Basic Algorithmic Art can be created without a computer, but only on a very small scale.

You start at a specific point on a piece of paper. Then, you line your paper horizontally and vertically to create a grid. Then you find the very basic algorithm and start plugging in your numbers. If there is no difference in your values, you keep the same color, but as you find fluctuating values, you shade your grid squares depending on the varying differences.

The equation you will use is Z(sub)1 = Z(sub)0(sup)2 + C

This process is very labor intensive, and it will always be easier to find a computer program to calculate for you.

Applying this to a screen, you will start at a point, then electricity will flow out. Often branching is seen, but it is not necessary. As the energy flows further away, it will change speed and change the color of the excited pixels on screen.

Note: screen pixels are made up of 3 parts: your red, green, and blue elements. Depending on how these are illuminated, various colors will be perceived. So, although algorithmic art is almost always viewed on a screen, it is calculated within the computer and does not actually occur in the phosphorus. —Preceding unsigned comment added by (talk) 07:54, 22 November 2010 (UTC)

What is fractal art?[edit]

The article doesn't say what fractal art IS. I assume that you could say that it is a transformation of an image, or a mapping of an image into another image. Would what we see in a kaleidescope be considered a fractal image? —Preceding unsigned comment added by GeorgeButel (talkcontribs) 18:57, 18 June 2010 (UTC)

Art & computer generated imagery[edit]

Hi, ideas on Talk:Fractal_landscape#Fractal_images.2C_art.2C_landscapes.2C_surfaces.2C_etc. on how to manage the hierarchy for computer generated art/images and fractal arts, etc. will be appreciated. Thanks. History2007 (talk) 03:08, 29 November 2010 (UTC)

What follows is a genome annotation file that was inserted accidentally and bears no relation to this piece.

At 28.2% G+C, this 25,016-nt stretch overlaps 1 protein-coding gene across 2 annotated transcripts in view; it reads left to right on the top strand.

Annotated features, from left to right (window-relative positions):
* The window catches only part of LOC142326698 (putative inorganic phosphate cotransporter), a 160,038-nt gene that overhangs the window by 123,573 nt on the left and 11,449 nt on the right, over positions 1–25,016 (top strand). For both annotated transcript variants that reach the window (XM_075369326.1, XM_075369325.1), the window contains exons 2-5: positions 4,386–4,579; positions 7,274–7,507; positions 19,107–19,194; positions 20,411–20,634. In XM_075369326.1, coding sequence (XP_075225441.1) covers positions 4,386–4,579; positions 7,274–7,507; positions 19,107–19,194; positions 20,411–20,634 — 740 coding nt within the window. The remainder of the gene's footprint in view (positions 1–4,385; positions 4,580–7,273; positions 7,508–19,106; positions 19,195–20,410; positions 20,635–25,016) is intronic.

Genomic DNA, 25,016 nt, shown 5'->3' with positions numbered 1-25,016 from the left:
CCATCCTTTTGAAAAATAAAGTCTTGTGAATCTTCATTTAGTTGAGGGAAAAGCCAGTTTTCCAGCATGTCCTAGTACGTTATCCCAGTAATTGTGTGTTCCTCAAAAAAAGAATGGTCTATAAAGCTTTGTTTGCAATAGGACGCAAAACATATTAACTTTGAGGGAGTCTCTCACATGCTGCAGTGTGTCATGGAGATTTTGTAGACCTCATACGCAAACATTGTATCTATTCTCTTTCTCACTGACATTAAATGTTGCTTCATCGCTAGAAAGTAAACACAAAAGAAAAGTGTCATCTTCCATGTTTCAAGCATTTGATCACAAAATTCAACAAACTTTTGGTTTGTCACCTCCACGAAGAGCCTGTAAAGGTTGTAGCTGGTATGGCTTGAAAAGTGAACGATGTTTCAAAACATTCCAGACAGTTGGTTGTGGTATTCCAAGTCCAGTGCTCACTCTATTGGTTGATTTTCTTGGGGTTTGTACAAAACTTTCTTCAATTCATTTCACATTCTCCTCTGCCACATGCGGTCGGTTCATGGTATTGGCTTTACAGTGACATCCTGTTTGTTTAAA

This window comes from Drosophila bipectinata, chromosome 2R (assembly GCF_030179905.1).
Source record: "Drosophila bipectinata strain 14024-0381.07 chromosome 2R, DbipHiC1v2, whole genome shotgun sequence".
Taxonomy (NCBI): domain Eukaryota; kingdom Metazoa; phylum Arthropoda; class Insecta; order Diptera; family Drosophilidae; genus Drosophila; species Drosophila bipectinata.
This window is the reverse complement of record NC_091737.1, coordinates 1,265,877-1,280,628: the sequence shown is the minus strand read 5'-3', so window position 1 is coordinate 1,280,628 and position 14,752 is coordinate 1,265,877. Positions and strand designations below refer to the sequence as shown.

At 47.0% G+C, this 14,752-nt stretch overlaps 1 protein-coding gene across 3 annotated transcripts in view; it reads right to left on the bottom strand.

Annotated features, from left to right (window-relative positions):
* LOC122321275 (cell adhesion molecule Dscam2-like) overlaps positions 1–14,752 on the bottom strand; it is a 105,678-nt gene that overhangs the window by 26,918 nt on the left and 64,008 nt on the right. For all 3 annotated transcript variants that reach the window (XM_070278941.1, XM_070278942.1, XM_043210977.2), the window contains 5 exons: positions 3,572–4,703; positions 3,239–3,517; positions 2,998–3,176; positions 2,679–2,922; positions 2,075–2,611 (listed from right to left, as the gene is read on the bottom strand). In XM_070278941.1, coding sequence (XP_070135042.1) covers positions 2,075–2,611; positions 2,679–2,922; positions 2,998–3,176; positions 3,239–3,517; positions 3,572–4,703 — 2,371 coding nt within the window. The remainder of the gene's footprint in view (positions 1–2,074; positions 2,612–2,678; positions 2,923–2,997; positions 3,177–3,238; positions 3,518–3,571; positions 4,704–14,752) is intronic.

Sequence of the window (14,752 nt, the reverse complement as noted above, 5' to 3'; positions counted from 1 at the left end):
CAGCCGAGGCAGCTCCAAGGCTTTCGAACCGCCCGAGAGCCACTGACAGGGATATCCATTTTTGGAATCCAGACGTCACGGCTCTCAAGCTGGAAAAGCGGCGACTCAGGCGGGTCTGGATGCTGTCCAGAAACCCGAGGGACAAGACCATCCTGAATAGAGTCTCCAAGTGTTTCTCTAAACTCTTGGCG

Fractal Artists?[edit]

Are there any notable "fractal artists", i.e. notable enough to rate an article on WP? Where do they exhibit? Have they been featured in any of the main-stream art magazines? When? Exhibited in any of the big-name art galleries? Retrospectives? Embalmed in the collection of some art museum? etc. linas (talk) 04:32, 29 November 2010 (UTC)

I have started an artist section listing a few notable fractal artists. The section still needs expanding along some of the lines you suggest. - Shiftchange (talk) 05:21, 28 October 2011 (UTC)

Dr. Bahman Kalantari[edit]

Dr. Bahman Kalantari did not invent fractals. If one reads about the History of fractals he is not even mentioned. His patent was filled in 2002 well after Benoît Mandelbrot's ground breaking work in the 1970s. Besides this, on the Bahman Kalantari page at, Doron Zeilberger claims there is a distinction between polynomiography and fractal art. Editors wishing to include information on his work, inventions and patents in polynomiography should create the articles separately. - Shiftchange (talk) 02:07, 9 June 2012 (UTC)